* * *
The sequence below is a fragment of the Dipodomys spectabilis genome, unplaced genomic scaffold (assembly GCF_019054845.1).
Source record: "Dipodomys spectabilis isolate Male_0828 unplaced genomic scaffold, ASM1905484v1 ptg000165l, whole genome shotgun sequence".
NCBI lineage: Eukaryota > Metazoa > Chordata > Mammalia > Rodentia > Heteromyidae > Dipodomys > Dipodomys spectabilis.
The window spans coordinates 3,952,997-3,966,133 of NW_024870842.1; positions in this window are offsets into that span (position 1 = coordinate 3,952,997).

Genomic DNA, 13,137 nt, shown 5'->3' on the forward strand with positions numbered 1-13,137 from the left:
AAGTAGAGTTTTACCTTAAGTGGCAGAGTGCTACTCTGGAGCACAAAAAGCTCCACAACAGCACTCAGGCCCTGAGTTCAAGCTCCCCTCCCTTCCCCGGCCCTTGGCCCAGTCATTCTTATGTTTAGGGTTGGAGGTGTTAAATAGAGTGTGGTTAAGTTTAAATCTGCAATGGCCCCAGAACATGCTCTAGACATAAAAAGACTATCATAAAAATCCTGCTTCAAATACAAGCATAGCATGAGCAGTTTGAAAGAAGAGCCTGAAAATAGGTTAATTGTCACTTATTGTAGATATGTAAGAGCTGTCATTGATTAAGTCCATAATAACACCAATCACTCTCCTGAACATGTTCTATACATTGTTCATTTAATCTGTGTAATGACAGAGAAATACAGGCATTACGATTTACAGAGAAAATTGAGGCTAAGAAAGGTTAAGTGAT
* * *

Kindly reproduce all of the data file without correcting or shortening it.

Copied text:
The sequence below is a fragment of the Dipodomys spectabilis genome, unplaced genomic scaffold (assembly GCF_019054845.1).
Source record: "Dipodomys spectabilis isolate Male_0828 unplaced genomic scaffold, ASM1905484v1 ptg000165l, whole genome shotgun sequence".
NCBI lineage: Eukaryota > Metazoa > Chordata > Mammalia > Rodentia > Heteromyidae > Dipodomys > Dipodomys spectabilis.
The window spans coordinates 3,952,997-3,966,133 of NW_024870842.1; positions in this window are offsets into that span (position 1 = coordinate 3,952,997).

Genomic DNA, 13,137 nt, shown 5'->3' on the forward strand with positions numbered 1-13,137 from the left:
AAGTAGAGTTTTACCTTAAGTGGCAGAGTGCTACTCTGGAGCACAAAAAGCTCCACAACAGCACTCAGGCCCTGAGTTCAAGCTCCCCTCCCTTCCCCGGCCCTTGGCCCAGTCATTCTTATGTTTAGGGTTGGAGGTGTTAAATAGAGTGTGGTTAAGTTTAAATCTGCAATGGCCCCAGAACATGCTCTAGACATAAAAAGACTATCATAAAAATCCTGCTTCAAATACAAGCATAGCATGAGCAGTTTGAAAGAAGAGCCTGAAAATAGGTTAATTGTCACTTATTGTAGATATGTAAGAGCTGTCATTGATTAAGTCCATAATAACACCAATCACTCTCCTGAACATGTTCTATACATTGTTCATTTAATCTGTGTAATGACAGAGAAATACAGGCATTACGATTTACAGAGAAAATTGAGGCTAAGAAAGGTTAAGTGAT